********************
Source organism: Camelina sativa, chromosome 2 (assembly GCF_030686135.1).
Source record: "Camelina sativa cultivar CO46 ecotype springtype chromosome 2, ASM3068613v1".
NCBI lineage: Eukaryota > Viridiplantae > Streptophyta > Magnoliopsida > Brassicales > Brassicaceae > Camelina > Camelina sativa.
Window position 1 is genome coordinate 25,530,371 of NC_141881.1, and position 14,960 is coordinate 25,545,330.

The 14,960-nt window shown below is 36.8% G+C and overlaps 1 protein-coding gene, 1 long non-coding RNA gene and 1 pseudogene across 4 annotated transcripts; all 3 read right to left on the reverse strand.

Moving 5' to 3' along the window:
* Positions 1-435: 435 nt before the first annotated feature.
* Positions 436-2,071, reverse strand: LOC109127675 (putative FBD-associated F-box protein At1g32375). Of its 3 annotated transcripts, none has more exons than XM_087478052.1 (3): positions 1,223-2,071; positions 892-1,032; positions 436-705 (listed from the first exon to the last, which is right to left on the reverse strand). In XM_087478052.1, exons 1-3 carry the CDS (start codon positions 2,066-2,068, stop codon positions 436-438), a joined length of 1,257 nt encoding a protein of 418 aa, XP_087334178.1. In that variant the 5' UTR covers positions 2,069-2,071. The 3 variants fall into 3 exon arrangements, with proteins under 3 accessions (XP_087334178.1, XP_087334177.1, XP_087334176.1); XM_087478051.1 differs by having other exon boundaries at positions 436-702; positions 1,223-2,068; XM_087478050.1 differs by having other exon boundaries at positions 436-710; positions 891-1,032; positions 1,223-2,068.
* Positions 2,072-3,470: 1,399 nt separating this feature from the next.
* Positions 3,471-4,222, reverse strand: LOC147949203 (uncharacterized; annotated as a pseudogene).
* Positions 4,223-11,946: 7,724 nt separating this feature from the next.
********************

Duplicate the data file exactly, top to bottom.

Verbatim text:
Source organism: Camelina sativa, chromosome 2 (assembly GCF_030686135.1).
Source record: "Camelina sativa cultivar CO46 ecotype springtype chromosome 2, ASM3068613v1".
NCBI lineage: Eukaryota > Viridiplantae > Streptophyta > Magnoliopsida > Brassicales > Brassicaceae > Camelina > Camelina sativa.
Window position 1 is genome coordinate 25,530,371 of NC_141881.1, and position 14,960 is coordinate 25,545,330.

The 14,960-nt window shown below is 36.8% G+C and overlaps 1 protein-coding gene, 1 long non-coding RNA gene and 1 pseudogene across 4 annotated transcripts; all 3 read right to left on the reverse strand.

Moving 5' to 3' along the window:
* Positions 1-435: 435 nt before the first annotated feature.
* Positions 436-2,071, reverse strand: LOC109127675 (putative FBD-associated F-box protein At1g32375). Of its 3 annotated transcripts, none has more exons than XM_087478052.1 (3): positions 1,223-2,071; positions 892-1,032; positions 436-705 (listed from the first exon to the last, which is right to left on the reverse strand). In XM_087478052.1, exons 1-3 carry the CDS (start codon positions 2,066-2,068, stop codon positions 436-438), a joined length of 1,257 nt encoding a protein of 418 aa, XP_087334178.1. In that variant the 5' UTR covers positions 2,069-2,071. The 3 variants fall into 3 exon arrangements, with proteins under 3 accessions (XP_087334178.1, XP_087334177.1, XP_087334176.1); XM_087478051.1 differs by having other exon boundaries at positions 436-702; positions 1,223-2,068; XM_087478050.1 differs by having other exon boundaries at positions 436-710; positions 891-1,032; positions 1,223-2,068.
* Positions 2,072-3,470: 1,399 nt separating this feature from the next.
* Positions 3,471-4,222, reverse strand: LOC147949203 (uncharacterized; annotated as a pseudogene).
* Positions 4,223-11,946: 7,724 nt separating this feature from the next.